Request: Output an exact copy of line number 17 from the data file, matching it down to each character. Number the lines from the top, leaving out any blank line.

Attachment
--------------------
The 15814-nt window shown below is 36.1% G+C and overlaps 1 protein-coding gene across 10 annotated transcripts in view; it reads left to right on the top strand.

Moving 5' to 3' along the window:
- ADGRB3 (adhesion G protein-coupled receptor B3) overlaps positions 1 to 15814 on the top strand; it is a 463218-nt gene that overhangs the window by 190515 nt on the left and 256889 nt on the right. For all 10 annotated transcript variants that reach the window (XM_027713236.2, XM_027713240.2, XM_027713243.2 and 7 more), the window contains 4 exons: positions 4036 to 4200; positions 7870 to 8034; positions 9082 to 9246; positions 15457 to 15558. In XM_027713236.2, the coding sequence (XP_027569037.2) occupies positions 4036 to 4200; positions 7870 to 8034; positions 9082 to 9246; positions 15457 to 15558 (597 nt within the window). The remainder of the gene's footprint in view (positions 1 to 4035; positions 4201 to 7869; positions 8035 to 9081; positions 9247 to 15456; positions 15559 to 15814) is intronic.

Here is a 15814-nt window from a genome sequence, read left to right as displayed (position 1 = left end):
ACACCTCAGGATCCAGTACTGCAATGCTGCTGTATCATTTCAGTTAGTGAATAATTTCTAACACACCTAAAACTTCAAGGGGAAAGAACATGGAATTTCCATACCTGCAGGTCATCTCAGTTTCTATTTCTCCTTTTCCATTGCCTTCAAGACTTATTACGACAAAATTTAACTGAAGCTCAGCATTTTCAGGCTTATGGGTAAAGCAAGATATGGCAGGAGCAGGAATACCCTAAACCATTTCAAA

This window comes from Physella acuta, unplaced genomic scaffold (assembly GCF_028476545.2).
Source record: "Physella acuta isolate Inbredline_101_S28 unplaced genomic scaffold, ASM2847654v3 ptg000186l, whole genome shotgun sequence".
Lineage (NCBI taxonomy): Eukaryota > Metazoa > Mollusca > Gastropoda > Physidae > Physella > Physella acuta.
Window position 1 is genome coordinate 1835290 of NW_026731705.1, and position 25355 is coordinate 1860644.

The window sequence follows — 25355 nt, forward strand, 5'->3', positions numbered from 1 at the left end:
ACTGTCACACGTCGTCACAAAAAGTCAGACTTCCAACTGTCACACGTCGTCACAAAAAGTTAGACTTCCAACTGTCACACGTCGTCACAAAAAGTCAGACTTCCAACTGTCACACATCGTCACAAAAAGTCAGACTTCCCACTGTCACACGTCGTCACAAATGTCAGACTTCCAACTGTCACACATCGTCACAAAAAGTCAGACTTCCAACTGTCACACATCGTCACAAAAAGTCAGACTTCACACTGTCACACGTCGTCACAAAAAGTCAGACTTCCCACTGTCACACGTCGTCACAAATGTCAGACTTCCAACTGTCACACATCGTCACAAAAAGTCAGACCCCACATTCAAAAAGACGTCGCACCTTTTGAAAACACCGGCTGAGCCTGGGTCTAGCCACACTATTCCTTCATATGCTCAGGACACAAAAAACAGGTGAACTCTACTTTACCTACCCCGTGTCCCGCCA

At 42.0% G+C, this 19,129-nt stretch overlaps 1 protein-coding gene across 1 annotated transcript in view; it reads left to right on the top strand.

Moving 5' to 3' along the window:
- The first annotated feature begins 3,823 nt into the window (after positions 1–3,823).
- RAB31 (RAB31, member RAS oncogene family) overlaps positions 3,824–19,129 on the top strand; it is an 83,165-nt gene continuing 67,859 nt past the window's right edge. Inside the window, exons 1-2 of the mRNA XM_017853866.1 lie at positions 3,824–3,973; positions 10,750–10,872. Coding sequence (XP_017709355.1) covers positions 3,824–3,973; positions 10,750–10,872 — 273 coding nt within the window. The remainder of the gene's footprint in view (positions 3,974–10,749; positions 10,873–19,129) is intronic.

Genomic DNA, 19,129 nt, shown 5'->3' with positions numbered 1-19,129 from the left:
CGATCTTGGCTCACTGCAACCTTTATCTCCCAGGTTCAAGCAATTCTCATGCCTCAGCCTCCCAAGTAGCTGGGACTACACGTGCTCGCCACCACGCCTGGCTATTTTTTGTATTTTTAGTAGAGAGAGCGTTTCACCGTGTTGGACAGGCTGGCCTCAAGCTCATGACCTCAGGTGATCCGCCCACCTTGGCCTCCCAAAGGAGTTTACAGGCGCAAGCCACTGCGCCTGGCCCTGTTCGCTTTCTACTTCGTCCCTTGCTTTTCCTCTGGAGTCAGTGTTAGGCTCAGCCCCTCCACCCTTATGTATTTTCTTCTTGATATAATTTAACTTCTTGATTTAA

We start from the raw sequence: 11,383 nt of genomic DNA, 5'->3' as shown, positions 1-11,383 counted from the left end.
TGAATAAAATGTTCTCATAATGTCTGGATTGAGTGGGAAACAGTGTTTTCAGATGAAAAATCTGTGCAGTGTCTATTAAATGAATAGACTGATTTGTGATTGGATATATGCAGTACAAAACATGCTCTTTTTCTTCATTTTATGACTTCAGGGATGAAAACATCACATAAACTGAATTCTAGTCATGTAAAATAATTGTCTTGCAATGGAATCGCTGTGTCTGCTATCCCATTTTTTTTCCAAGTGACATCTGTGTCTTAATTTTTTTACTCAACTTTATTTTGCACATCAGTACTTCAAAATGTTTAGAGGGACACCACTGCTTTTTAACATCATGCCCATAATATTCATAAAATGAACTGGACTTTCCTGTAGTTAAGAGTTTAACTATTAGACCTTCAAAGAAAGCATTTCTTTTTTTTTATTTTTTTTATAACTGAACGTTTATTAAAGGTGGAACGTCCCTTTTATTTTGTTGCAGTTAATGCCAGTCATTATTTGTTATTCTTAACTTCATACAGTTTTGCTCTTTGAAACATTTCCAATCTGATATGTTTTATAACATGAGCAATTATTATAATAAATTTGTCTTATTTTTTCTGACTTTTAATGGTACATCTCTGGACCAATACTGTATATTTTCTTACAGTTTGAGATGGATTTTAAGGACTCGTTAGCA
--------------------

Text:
CGATCTTGGCTCACTGCAACCTTTATCTCCCAGGTTCAAGCAATTCTCATGCCTCAGCCTCCCAAGTAGCTGGGACTACACGTGCTCGCCACCACGCCTGGCTATTTTTTGTATTTTTAGTAGAGAGAGCGTTTCACCGTGTTGGACAGGCTGGCCTCAAGCTCATGACCTCAGGTGATCCGCCCACCTTGGCCTCCCAAAGGAGTTTACAGGCGCAAGCCACTGCGCCTGGCCCTGTTCGCTTTCTACTTCGTCCCTTGCTTTTCCTCTGGAGTCAGTGTTAGGCTCAGCCCCTCCACCCTTATGTATTTTCTTCTTGATATAATTTAACTTCTTGATTTAA